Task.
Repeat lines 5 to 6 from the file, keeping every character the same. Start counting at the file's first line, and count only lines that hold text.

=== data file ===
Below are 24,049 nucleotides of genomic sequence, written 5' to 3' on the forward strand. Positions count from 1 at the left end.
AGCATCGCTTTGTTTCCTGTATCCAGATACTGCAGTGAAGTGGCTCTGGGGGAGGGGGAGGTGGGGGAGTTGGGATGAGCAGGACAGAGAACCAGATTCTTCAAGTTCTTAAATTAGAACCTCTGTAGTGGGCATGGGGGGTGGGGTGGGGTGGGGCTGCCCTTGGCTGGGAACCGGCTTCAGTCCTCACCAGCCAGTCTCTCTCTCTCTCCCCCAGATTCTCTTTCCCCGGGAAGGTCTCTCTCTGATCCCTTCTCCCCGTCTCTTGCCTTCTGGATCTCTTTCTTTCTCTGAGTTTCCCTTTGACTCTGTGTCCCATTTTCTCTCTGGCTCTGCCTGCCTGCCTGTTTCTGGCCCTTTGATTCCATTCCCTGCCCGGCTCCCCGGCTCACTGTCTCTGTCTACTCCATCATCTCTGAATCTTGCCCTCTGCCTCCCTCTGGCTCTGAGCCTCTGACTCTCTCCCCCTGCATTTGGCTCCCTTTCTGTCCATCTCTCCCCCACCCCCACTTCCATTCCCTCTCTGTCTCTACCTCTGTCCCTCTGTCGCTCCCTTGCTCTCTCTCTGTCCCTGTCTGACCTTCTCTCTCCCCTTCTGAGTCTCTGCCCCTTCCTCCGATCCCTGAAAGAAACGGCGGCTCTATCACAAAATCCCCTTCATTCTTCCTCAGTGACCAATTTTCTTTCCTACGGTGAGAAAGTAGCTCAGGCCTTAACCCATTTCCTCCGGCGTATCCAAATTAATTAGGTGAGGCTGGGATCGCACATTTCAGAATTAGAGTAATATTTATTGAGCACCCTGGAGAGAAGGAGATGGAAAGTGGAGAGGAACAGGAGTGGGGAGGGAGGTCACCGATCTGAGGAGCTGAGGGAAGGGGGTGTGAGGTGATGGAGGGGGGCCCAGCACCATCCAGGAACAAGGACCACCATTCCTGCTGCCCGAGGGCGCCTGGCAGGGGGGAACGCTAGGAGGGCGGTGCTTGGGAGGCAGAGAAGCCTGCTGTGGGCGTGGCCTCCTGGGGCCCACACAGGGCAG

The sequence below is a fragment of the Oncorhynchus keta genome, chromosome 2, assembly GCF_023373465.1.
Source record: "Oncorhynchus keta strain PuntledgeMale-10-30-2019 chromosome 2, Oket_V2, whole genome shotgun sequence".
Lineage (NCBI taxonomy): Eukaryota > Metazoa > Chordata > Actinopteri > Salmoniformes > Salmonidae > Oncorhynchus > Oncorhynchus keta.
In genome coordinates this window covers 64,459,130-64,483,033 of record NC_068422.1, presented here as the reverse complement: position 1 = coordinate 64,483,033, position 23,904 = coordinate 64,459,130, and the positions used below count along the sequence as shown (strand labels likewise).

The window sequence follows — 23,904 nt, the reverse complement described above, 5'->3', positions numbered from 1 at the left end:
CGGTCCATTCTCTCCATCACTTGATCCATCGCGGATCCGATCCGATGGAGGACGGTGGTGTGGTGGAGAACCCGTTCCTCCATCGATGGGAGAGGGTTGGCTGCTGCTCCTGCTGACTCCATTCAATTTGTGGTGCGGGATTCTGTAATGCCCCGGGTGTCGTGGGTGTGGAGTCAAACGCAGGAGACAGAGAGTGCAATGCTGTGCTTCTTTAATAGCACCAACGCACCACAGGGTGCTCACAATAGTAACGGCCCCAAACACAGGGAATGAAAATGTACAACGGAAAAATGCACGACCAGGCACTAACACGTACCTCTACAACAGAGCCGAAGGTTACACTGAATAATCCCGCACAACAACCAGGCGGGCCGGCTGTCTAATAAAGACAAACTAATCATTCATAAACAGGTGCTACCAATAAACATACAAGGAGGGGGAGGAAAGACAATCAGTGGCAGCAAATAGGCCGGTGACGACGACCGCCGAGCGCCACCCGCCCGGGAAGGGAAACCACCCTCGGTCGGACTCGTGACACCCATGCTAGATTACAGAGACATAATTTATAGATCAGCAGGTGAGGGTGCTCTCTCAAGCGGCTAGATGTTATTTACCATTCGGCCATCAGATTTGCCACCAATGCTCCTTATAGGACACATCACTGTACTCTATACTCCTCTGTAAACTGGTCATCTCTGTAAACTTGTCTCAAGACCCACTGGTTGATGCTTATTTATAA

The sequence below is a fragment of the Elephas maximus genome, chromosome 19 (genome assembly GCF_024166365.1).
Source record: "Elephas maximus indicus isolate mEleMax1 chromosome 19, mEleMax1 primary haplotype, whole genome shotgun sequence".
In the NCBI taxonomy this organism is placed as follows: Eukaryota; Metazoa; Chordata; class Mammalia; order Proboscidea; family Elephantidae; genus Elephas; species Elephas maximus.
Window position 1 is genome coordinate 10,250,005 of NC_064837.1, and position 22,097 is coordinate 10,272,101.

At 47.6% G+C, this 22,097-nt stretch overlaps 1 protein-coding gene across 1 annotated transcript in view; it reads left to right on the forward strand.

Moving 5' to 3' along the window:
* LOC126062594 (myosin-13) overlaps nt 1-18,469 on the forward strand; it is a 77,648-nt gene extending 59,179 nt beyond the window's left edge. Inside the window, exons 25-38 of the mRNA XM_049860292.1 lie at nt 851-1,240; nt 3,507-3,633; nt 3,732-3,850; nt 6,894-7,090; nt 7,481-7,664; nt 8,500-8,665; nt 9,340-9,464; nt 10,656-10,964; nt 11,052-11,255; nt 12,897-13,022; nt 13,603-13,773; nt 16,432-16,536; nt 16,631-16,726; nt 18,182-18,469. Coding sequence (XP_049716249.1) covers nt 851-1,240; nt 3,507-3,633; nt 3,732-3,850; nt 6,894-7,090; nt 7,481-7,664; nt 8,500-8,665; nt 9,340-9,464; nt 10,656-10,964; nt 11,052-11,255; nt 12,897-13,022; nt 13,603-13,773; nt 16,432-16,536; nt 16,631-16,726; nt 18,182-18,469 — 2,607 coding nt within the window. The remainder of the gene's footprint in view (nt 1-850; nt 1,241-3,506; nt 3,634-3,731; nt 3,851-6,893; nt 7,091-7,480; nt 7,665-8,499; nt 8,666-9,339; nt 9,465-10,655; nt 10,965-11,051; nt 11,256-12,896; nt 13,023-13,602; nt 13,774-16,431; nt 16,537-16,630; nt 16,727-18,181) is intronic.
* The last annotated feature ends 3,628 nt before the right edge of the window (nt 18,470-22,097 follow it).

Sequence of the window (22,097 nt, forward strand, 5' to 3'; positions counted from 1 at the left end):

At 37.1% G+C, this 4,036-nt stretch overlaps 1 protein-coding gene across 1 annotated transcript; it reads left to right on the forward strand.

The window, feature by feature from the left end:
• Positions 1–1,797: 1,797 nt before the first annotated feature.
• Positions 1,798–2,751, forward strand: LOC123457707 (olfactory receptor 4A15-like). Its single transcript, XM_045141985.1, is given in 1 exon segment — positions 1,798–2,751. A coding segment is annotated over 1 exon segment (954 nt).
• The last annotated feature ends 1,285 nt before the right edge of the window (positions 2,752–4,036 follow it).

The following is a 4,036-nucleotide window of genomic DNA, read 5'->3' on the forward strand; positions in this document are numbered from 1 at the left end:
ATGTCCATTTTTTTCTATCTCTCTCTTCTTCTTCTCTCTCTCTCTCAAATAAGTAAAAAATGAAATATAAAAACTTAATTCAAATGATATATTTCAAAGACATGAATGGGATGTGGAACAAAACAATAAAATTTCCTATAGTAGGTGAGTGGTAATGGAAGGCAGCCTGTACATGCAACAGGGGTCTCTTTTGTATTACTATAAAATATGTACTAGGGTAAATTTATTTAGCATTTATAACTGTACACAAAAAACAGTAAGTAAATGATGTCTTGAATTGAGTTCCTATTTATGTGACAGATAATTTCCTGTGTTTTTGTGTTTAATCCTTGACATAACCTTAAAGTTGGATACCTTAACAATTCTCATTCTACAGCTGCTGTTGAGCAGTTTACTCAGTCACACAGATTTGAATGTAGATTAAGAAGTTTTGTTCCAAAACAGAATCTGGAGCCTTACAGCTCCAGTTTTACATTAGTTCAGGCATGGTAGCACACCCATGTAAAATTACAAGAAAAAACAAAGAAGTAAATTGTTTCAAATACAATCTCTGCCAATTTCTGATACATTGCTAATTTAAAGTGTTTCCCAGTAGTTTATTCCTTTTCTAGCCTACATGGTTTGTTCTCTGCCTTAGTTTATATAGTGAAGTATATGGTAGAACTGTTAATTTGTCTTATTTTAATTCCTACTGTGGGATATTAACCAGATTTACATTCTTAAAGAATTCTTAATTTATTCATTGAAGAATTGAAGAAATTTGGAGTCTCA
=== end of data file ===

Lineage (NCBI taxonomy): Eukaryota > Metazoa > Chordata > Actinopteri > Salmoniformes > Salmonidae > Oncorhynchus > Oncorhynchus keta.
In genome coordinates this window covers 64,459,130-64,483,033 of record NC_068422.1, presented here as the reverse complement: position 1 = coordinate 64,483,033, position 23,904 = coordinate 64,459,130, and the positions used below count along the sequence as shown (strand labels likewise).